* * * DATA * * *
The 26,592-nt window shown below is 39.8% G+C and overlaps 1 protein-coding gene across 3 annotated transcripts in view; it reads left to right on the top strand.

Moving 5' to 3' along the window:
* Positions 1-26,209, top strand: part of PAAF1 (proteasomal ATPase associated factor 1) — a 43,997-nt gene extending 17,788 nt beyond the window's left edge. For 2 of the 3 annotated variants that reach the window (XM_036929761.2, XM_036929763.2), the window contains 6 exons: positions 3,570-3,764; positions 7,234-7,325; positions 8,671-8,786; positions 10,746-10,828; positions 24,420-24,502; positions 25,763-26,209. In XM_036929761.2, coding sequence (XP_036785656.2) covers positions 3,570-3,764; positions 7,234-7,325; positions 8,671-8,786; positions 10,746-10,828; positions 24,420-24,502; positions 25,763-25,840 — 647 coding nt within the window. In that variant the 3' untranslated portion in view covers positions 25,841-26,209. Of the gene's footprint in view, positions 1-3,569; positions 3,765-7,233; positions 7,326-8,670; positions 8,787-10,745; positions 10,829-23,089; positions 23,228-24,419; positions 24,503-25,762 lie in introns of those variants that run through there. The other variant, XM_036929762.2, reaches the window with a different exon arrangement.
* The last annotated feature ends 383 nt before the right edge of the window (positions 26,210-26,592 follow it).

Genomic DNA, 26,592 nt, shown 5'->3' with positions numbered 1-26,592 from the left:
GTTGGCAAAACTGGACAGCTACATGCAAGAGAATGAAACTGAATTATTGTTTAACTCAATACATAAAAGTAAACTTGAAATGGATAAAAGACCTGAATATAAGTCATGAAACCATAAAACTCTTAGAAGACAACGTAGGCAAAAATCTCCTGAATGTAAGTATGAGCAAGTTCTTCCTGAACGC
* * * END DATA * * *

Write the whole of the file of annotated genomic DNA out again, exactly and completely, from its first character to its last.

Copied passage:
The 26,592-nt window shown below is 39.8% G+C and overlaps 1 protein-coding gene across 3 annotated transcripts in view; it reads left to right on the top strand.

Moving 5' to 3' along the window:
* Positions 1-26,209, top strand: part of PAAF1 (proteasomal ATPase associated factor 1) — a 43,997-nt gene extending 17,788 nt beyond the window's left edge. For 2 of the 3 annotated variants that reach the window (XM_036929761.2, XM_036929763.2), the window contains 6 exons: positions 3,570-3,764; positions 7,234-7,325; positions 8,671-8,786; positions 10,746-10,828; positions 24,420-24,502; positions 25,763-26,209. In XM_036929761.2, coding sequence (XP_036785656.2) covers positions 3,570-3,764; positions 7,234-7,325; positions 8,671-8,786; positions 10,746-10,828; positions 24,420-24,502; positions 25,763-25,840 — 647 coding nt within the window. In that variant the 3' untranslated portion in view covers positions 25,841-26,209. Of the gene's footprint in view, positions 1-3,569; positions 3,765-7,233; positions 7,326-8,670; positions 8,787-10,745; positions 10,829-23,089; positions 23,228-24,419; positions 24,503-25,762 lie in introns of those variants that run through there. The other variant, XM_036929762.2, reaches the window with a different exon arrangement.
* The last annotated feature ends 383 nt before the right edge of the window (positions 26,210-26,592 follow it).

Genomic DNA, 26,592 nt, shown 5'->3' with positions numbered 1-26,592 from the left:
GTTGGCAAAACTGGACAGCTACATGCAAGAGAATGAAACTGAATTATTGTTTAACTCAATACATAAAAGTAAACTTGAAATGGATAAAAGACCTGAATATAAGTCATGAAACCATAAAACTCTTAGAAGACAACGTAGGCAAAAATCTCCTGAATGTAAGTATGAGCAAGTTCTTCCTGAACGC